I made it to the hostel and was already amazed at the cleanliness of the city.  The owner of the hostel welcomed me and showed me to my bedroom, which was actually sectioned off so I had my own space.  Another foreigner also welcomed me at the desk and told me to come up on the roof to meet everyone else at the hostel.  I made my way up and met 6 Australian guys who ironically were also going to the music fest! They were all Chili Peppers fans as well.  One of them even had the RHCP symbol tattooed on his arm. A year earlier I had just read the lead vocalists’ autobiography so I was able to join in their conversations about the band and music history.  I was so relieved that I wouldn’t be alone on my journey from here on out. Like a true girl on a budget I opted for grabbing some cheap beers at a convenience store to enjoy at the hostel and a cup of noodles. We headed to bed early that night so that we were able to get up bright and early for the music fest.

Some of the Aussies at my hostel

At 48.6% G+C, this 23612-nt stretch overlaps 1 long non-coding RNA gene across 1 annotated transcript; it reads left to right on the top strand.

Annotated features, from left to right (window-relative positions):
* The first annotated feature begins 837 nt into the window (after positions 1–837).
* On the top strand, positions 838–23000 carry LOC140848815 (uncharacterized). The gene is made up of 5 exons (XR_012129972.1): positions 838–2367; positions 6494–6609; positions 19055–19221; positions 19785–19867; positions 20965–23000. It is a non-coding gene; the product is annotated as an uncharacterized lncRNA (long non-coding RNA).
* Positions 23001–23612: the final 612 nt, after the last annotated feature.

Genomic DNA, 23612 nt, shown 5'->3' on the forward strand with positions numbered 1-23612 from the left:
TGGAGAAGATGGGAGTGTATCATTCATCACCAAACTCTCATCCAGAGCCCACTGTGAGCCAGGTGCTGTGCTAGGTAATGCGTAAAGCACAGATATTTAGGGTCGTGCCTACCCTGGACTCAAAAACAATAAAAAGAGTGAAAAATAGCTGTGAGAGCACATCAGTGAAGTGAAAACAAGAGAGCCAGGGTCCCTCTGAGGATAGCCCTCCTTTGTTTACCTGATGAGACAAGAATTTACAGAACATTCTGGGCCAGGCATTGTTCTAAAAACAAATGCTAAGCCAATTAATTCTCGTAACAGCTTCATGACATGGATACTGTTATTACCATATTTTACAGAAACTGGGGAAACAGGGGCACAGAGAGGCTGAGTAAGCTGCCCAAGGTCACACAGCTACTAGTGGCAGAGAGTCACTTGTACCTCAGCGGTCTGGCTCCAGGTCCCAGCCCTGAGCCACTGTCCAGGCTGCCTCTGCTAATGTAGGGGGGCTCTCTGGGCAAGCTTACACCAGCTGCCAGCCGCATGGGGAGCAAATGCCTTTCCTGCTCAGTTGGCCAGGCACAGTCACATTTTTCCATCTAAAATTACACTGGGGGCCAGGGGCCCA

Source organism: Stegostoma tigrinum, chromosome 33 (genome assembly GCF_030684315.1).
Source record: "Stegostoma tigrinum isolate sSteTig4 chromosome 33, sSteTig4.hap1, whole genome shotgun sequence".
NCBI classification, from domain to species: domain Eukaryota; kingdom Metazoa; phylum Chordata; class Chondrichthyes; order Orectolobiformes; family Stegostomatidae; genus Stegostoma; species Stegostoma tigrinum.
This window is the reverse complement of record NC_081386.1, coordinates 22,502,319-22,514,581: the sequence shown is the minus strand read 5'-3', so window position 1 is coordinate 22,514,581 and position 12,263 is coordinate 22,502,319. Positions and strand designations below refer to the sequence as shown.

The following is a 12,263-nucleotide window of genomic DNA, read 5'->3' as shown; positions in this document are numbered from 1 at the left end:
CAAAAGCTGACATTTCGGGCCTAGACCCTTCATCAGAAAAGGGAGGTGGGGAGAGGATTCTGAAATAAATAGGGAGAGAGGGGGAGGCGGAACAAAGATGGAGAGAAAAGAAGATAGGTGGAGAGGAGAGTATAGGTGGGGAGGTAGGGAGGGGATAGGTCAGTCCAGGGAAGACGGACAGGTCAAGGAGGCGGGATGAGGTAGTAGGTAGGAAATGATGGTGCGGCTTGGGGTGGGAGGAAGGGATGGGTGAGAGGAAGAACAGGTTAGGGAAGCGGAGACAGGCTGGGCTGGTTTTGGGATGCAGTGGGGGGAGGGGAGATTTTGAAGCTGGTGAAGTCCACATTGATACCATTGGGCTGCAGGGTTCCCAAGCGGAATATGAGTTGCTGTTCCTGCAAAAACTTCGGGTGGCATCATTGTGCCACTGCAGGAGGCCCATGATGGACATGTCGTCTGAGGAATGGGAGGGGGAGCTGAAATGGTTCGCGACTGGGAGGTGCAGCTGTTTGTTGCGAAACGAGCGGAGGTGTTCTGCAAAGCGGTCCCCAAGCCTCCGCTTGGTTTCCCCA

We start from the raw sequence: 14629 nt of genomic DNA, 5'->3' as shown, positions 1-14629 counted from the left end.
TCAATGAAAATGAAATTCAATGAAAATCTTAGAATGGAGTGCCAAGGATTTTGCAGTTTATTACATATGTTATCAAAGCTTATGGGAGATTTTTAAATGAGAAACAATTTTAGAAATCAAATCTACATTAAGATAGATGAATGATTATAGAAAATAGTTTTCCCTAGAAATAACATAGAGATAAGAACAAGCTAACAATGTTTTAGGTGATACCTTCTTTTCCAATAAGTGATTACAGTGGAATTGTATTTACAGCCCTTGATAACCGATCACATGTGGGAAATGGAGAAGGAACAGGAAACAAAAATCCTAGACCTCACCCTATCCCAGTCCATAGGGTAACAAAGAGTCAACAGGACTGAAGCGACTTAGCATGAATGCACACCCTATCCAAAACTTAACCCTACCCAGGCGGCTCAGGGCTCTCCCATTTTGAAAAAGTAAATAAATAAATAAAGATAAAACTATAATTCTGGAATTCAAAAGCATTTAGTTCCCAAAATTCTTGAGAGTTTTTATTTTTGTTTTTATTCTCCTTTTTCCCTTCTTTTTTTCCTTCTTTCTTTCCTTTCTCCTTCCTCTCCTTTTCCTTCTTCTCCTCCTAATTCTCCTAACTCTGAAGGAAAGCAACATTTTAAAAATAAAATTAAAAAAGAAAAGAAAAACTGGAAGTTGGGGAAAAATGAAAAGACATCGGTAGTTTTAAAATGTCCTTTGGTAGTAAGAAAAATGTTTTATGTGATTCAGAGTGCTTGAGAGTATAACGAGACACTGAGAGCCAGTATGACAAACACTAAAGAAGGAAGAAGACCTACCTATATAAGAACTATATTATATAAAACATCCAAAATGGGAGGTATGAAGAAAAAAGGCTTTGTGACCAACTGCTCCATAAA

We left our hostel at around 10 a.m. and made our way into the scorching heat towards the concert venue.  I had only brought some sandals and upon looking at my feet one of the guys strongly recommended that I borrow his sneakers.  I reluctantly did, but in the end I am so thankful because I was able to be right up front and center in the midst of some heavy moshing while the Chili Peppers were playing.

Can you tell I'm wearing men's sneakers?

Japanese subway

That day temperatures reached over 100 degrees.  I have never sweated so much in my life from just standing in one place for so many hours.  You were actually forced to wear a towel on your head to keep from sweating profusely. The day was packed with bands.  We saw Panic! at the Disco, Neon Trees, Zebrahead, Yelle, Friendly Fires, Hollywood Undead, an extremely famous Japanese rock band, X Japan, and of course The Red Hot Chili Peppers. For that entire day we were able to live our lives the way it was before cell phones.  After each set we had a meeting place and it worked out nicely.  At the end of the concert we all left together.  If I was with a group of girls I don’t think that would have been possible but we made it work.  I had expected to see many foreigners at this concert but in fact there were none except for the Aussies that I met.  Without them I don’t know what I would have done.  The Japanese are a very quiet and peaceful people.  During sets they would be cheering, dancing, and clapping for the music but in between sets the arena was dead silent.  It was kind of eerie.